And, last but not least, your team focuses on preparation. The team can ensure runbooks and other wikis are up-to-date with actionable instructions and information. A great way to test your team’s preparedness is through game days and chaos engineering experiments. Making sure your team is prepared for incidents is the key to shortening the time spent at each of the four phases of the incident management lifecycle. Don’t simply set monitoring and alerting tools and forget them. This approach leads to a reactive approach to incident response – forcing DevOps and IT teams to spend more time fixing problems and less time building new features and services.
So, one theme persists across all the entire incident management lifecycle – visibility and communication are key. No matter which step of the lifecycle you find yourself in, improvements to alert context, workflow transparency and collaboration will reduce MTTA and MTTR. More visibility into features in development as well as systems in production will help both software developers and IT professionals be better at their jobs – leading to a DevOps culture of collaboration and transparency.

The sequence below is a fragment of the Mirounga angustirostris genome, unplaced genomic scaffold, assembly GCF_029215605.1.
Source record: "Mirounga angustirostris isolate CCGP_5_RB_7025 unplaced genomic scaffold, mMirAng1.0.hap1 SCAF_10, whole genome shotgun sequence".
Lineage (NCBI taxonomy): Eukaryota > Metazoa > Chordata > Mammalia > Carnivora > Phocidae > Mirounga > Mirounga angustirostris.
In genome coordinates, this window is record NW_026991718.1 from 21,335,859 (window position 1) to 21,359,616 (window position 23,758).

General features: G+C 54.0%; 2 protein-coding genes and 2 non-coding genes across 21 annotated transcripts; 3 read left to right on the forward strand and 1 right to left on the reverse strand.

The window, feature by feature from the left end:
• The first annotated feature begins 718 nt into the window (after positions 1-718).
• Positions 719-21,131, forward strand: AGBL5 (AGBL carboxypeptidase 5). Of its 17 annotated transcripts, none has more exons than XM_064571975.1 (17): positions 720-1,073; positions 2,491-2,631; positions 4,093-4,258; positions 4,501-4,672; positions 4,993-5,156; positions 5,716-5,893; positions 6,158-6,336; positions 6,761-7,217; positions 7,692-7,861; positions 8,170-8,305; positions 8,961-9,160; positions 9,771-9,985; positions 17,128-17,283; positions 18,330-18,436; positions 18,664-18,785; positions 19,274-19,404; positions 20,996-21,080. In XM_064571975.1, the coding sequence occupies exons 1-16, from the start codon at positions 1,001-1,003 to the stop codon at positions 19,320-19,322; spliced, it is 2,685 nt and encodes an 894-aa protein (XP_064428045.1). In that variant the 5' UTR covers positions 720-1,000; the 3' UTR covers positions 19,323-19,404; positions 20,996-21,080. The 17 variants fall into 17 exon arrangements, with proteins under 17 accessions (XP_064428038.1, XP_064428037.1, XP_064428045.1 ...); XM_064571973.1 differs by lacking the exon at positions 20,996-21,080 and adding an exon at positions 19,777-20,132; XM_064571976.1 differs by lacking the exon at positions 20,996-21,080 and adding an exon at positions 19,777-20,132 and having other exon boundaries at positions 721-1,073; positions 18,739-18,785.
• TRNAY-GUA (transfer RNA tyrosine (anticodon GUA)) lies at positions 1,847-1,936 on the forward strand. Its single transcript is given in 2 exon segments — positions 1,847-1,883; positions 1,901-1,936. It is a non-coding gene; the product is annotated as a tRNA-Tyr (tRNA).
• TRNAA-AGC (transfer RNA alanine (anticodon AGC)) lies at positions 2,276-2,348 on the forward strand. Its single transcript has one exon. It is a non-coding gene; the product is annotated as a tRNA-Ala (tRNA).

In a world of automation, interdependent architecture and constantly-shifting applications and infrastructure, the only real way to build resilient systems is through preparation. Preparation for both product development, release management and incident response. A DevOps or IT incident response plan focused on preparation – within the context that collaboration and transparency is key – will always lead to more robust software and better customer experiences.